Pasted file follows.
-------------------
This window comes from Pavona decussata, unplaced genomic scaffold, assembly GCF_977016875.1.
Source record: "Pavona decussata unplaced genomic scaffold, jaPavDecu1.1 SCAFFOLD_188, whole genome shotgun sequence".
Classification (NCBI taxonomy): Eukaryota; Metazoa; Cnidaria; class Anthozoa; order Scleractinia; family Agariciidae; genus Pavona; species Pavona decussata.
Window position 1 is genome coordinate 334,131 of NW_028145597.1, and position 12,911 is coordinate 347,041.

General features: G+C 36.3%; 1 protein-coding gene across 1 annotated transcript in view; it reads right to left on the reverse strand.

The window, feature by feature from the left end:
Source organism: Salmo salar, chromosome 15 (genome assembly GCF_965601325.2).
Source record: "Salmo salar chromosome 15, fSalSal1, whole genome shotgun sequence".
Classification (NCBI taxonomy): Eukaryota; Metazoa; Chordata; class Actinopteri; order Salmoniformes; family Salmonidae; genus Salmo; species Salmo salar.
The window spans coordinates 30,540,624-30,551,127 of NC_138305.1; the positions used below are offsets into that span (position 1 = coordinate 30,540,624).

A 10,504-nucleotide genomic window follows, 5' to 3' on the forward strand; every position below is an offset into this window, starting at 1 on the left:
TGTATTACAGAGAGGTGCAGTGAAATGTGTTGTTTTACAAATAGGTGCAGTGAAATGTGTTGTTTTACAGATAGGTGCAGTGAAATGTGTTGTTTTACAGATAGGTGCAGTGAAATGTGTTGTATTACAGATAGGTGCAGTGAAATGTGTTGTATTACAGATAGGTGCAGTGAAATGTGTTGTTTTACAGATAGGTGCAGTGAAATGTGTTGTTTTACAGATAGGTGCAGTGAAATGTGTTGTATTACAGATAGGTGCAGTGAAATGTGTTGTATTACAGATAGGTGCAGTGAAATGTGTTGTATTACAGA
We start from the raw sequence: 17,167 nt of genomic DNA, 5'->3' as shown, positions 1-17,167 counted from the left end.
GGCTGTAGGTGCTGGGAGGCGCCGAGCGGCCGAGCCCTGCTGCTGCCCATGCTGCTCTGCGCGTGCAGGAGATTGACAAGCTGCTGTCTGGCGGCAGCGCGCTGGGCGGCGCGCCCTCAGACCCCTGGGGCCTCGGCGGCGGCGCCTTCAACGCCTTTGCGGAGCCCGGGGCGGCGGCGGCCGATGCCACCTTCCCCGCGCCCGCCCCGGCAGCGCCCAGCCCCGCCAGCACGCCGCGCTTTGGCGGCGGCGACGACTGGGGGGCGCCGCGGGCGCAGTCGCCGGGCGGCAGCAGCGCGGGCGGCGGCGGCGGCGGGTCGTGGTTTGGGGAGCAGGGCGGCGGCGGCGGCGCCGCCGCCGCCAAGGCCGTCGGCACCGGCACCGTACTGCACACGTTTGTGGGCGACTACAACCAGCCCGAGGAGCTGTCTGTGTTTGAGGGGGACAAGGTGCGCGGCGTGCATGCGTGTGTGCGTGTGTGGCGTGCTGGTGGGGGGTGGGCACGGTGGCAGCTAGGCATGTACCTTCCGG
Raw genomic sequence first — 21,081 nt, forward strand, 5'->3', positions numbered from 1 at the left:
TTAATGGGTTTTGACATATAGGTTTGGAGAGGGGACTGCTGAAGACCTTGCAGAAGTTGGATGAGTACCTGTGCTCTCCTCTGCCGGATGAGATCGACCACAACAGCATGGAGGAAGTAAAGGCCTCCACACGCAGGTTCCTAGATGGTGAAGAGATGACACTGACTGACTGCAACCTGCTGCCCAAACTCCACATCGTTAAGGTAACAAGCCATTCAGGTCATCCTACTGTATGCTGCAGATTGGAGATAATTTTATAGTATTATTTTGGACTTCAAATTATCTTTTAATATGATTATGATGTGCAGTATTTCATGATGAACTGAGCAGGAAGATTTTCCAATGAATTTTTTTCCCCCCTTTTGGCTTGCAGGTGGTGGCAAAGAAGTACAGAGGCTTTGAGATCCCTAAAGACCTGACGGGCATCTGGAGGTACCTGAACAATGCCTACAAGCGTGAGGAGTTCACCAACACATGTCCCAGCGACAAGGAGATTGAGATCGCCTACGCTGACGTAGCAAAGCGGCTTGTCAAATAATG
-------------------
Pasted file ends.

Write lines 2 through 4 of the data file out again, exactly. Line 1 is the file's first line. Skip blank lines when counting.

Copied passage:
Source record: "Pavona decussata unplaced genomic scaffold, jaPavDecu1.1 SCAFFOLD_188, whole genome shotgun sequence".
Classification (NCBI taxonomy): Eukaryota; Metazoa; Cnidaria; class Anthozoa; order Scleractinia; family Agariciidae; genus Pavona; species Pavona decussata.
Window position 1 is genome coordinate 334,131 of NW_028145597.1, and position 12,911 is coordinate 347,041.